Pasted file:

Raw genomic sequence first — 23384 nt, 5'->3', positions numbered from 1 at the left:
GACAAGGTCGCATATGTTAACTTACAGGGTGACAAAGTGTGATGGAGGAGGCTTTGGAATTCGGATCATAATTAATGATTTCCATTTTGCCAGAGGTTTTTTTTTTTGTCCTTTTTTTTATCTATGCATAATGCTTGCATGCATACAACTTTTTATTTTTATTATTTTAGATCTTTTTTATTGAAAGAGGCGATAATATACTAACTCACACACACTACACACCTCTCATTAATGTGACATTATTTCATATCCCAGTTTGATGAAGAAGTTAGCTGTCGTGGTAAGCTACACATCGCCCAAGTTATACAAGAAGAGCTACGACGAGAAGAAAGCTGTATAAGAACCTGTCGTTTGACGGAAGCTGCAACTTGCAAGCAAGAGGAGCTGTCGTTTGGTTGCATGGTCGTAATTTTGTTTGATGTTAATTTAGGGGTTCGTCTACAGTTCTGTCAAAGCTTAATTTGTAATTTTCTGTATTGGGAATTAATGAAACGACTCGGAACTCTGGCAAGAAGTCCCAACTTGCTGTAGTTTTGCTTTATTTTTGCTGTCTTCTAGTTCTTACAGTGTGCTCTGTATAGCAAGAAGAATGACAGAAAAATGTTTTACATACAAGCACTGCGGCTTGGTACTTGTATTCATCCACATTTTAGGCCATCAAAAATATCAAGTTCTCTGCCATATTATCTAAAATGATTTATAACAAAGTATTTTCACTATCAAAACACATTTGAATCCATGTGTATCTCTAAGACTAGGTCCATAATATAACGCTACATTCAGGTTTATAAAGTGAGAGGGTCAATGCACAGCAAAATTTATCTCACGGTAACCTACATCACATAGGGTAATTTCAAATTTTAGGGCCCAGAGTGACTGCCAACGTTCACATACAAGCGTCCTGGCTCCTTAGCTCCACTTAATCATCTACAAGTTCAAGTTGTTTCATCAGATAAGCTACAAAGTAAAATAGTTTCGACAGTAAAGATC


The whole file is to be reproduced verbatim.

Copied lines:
Raw genomic sequence first — 23384 nt, 5'->3', positions numbered from 1 at the left:
GACAAGGTCGCATATGTTAACTTACAGGGTGACAAAGTGTGATGGAGGAGGCTTTGGAATTCGGATCATAATTAATGATTTCCATTTTGCCAGAGGTTTTTTTTTTTGTCCTTTTTTTTATCTATGCATAATGCTTGCATGCATACAACTTTTTATTTTTATTATTTTAGATCTTTTTTATTGAAAGAGGCGATAATATACTAACTCACACACACTACACACCTCTCATTAATGTGACATTATTTCATATCCCAGTTTGATGAAGAAGTTAGCTGTCGTGGTAAGCTACACATCGCCCAAGTTATACAAGAAGAGCTACGACGAGAAGAAAGCTGTATAAGAACCTGTCGTTTGACGGAAGCTGCAACTTGCAAGCAAGAGGAGCTGTCGTTTGGTTGCATGGTCGTAATTTTGTTTGATGTTAATTTAGGGGTTCGTCTACAGTTCTGTCAAAGCTTAATTTGTAATTTTCTGTATTGGGAATTAATGAAACGACTCGGAACTCTGGCAAGAAGTCCCAACTTGCTGTAGTTTTGCTTTATTTTTGCTGTCTTCTAGTTCTTACAGTGTGCTCTGTATAGCAAGAAGAATGACAGAAAAATGTTTTACATACAAGCACTGCGGCTTGGTACTTGTATTCATCCACATTTTAGGCCATCAAAAATATCAAGTTCTCTGCCATATTATCTAAAATGATTTATAACAAAGTATTTTCACTATCAAAACACATTTGAATCCATGTGTATCTCTAAGACTAGGTCCATAATATAACGCTACATTCAGGTTTATAAAGTGAGAGGGTCAATGCACAGCAAAATTTATCTCACGGTAACCTACATCACATAGGGTAATTTCAAATTTTAGGGCCCAGAGTGACTGCCAACGTTCACATACAAGCGTCCTGGCTCCTTAGCTCCACTTAATCATCTACAAGTTCAAGTTGTTTCATCAGATAAGCTACAAAGTAAAATAGTTTCGACAGTAAAGATC